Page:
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Tourists seek out Nordic holidays to keep cool


Trollstigen, Norway — Far from her home in the tourist hotspot of Tenerife, Canary Islands, Cati Padilla is one of the growing number of travelers escaping heatwaves for cooler holidays in Nordic countries.

Countries like Norway and Sweden in northern Europe are now promoting “coolcations” to attract visitors to their temperate climates.

Why leave the Canaries in summer? “To escape the heat,” said Padilla while on holiday with her friends.

“Norway attracted our attention a long time ago because of the green landscape, the mountains and the ice,” added the civil servant in her fifties on the so-called “troll path,” a serpentine mountain route towards the fjords.

In 2023, foreign overnight stays rose by 22% in Norway and 11% in Sweden according to official statistics, mainly driven by the end of COVIS-related restrictions in 2022 and a slump in Scandinavian currencies.

But a survey in Germany for tourist organization Visit Sweden also found that two out of five people plan to change their travel habits due to the southern European heat, opting for different seasons or cooler destinations.

“Coolcation is not just about the weather,” said Susanne Andersson, head of Visit Sweden. “It’s about traveling to places where it’s a little bit cooler both in the weather but also cooler in the sense of not that many people.”

For some people, gone are the overcrowded Mediterranean beaches and heatwaves causing forest fires and the partial closure of the Acropolis in the Greek capital in June.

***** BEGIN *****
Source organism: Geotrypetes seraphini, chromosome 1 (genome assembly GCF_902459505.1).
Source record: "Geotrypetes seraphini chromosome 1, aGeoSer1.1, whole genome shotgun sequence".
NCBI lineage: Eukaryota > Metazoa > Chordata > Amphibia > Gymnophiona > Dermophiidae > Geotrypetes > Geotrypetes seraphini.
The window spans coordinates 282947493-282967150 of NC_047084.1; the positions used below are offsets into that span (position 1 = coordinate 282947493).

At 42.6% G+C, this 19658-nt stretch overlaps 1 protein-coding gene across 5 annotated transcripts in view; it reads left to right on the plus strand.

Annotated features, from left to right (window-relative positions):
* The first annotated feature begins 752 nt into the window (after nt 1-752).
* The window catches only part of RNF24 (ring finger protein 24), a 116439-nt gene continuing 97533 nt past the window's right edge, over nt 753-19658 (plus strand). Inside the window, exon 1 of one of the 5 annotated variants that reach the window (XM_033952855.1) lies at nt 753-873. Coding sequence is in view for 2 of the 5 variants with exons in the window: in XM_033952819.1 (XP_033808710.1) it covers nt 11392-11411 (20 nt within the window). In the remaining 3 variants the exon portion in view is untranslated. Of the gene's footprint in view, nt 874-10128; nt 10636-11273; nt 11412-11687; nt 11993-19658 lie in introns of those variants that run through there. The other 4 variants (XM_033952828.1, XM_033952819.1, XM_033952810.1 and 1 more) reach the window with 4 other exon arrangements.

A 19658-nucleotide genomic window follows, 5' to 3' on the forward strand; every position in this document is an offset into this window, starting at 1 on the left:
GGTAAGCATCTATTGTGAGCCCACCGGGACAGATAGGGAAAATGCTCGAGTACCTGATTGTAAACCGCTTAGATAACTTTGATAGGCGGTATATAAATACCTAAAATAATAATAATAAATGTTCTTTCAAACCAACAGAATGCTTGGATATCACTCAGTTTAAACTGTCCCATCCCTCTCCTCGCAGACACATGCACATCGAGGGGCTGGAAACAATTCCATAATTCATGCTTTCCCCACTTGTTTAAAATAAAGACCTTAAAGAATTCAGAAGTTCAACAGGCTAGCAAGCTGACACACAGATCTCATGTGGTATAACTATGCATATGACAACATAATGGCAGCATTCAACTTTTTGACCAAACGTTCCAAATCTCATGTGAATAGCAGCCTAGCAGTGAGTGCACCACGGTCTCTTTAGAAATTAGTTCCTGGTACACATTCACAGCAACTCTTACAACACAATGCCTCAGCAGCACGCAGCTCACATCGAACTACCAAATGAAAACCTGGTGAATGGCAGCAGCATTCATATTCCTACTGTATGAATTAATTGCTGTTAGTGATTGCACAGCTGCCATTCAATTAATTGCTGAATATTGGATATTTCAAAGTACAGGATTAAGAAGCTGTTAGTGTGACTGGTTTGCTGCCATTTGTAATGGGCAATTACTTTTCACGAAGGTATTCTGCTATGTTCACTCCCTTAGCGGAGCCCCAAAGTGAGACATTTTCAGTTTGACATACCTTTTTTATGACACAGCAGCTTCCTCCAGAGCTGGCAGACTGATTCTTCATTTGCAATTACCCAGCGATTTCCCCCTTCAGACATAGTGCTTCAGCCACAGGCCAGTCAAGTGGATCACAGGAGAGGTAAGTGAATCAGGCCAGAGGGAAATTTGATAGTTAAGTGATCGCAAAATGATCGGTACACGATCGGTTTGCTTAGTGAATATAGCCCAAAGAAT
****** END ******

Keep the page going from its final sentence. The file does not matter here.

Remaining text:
Nowadays, many prefer to take a dip in a lake or a fjord, or fill their lungs with fresh air on a mountain hike in relative isolation.

Killer summer

When British tourist Pam disembarked from a cruise ship on the majestic Geiranger Fjord, a UNESCO World Heritage site, she expected to find cool weather.

But she found herself in sandals and a T-shirt, rather than the raincoat and woollen clothes she packed.

“It’s been wonderful,” said the resident of Lichfield city in west-central England. “It’s still not that hot that you can’t walk.”

“It just does not interest me now to sit on a sunbed, read a book, get up, go and have something to eat and come back to the sunbed. I’d rather visit places, find the history and just look at beautiful places.”

The frequency and intensity of extreme heat events and the duration of heatwaves have almost certainly increased since 1950 and will continue to do so with global warming, according to UN climate experts.

By 2050, half of Europe’s population could face high or very high risk heat stress in summer, with heat-related deaths potentially doubling or tripling with temperature rises of between 1.5 degrees Celsius (34.7 degrees Fahrenheit) to 3C.

“Spain is a no. Greece is a no,” said 74-year-old French pensioner Gerard Grollier, as he disembarked from a coach in Geiranger village in western Norway.

Why Norway? “The climate is much more pleasant,” explained his daughter, Virginie, a financial adviser. “We have not protected our planet, and now that is impacting tourism.”

Submerged villages

The capital of Lapland in northern Finland, Rovaniemi, recorded a 29% jump in overnight stays last year.

“You can feel the ‘coolcation’ here, the trend started years ago but it has increased with the hot summers in southern and central Europe,” said Sanna Karkkainen, who promotes tourism in Rovaniemi.

The coolcation influx has its issues, including a surge in Airbnb properties and unruly tourists.

“Our main concern is to have too many people at the same time,” emphasised Jan Ove Tryggestad, former mayor of a Norwegian village where a cruise ship carrying 6,000 passengers and 2,000 crew members had just docked.

“It’s a small village here. In Hellesylt, there are between 280 to 300 winter inhabitants. Obviously it’s a bit of a culture shock when suddenly a small town, by European standards, turns up,” he added. “But we adapt.”